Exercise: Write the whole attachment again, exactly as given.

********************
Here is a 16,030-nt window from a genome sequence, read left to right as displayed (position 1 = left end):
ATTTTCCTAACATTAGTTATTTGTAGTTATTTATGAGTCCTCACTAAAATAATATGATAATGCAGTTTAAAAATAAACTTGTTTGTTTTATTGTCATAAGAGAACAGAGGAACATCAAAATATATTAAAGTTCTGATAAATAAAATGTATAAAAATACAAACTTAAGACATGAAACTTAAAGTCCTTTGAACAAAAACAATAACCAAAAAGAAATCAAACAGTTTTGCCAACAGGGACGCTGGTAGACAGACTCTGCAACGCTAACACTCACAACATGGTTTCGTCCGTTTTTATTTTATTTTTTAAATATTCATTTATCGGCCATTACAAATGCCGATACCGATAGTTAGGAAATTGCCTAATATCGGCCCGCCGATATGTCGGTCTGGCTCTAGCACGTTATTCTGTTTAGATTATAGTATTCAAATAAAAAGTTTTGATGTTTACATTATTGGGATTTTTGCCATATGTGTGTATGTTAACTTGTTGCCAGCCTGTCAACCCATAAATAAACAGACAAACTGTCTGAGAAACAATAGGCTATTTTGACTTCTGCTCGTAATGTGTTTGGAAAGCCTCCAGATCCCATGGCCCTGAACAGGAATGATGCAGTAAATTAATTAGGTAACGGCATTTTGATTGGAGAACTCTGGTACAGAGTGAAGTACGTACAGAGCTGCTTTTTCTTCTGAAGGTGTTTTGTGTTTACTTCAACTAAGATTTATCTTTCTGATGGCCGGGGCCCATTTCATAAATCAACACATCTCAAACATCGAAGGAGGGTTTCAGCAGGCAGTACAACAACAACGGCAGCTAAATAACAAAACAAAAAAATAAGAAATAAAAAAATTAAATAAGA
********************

Here is a 16,030-nt window from a genome sequence, read left to right as displayed (position 1 = left end):
ATTTTCCTAACATTAGTTATTTGTAGTTATTTATGAGTCCTCACTAAAATAATATGATAATGCAGTTTAAAAATAAACTTGTTTGTTTTATTGTCATAAGAGAACAGAGGAACATCAAAATATATTAAAGTTCTGATAAATAAAATGTATAAAAATACAAACTTAAGACATGAAACTTAAAGTCCTTTGAACAAAAACAATAACCAAAAAGAAATCAAACAGTTTTGCCAACAGGGACGCTGGTAGACAGACTCTGCAACGCTAACACTCACAACATGGTTTCGTCCGTTTTTATTTTATTTTTTAAATATTCATTTATCGGCCATTACAAATGCCGATACCGATAGTTAGGAAATTGCCTAATATCGGCCCGCCGATATGTCGGTCTGGCTCTAGCACGTTATTCTGTTTAGATTATAGTATTCAAATAAAAAGTTTTGATGTTTACATTATTGGGATTTTTGCCATATGTGTGTATGTTAACTTGTTGCCAGCCTGTCAACCCATAAATAAACAGACAAACTGTCTGAGAAACAATAGGCTATTTTGACTTCTGCTCGTAATGTGTTTGGAAAGCCTCCAGATCCCATGGCCCTGAACAGGAATGATGCAGTAAATTAATTAGGTAACGGCATTTTGATTGGAGAACTCTGGTACAGAGTGAAGTACGTACAGAGCTGCTTTTTCTTCTGAAGGTGTTTTGTGTTTACTTCAACTAAGATTTATCTTTCTGATGGCCGGGGCCCATTTCATAAATCAACACATCTCAAACATCGAAGGAGGGTTTCAGCAGGCAGTACAACAACAACGGCAGCTAAATAACAAAACAAAAAAATAAGAAATAAAAAAATTAAATAAGA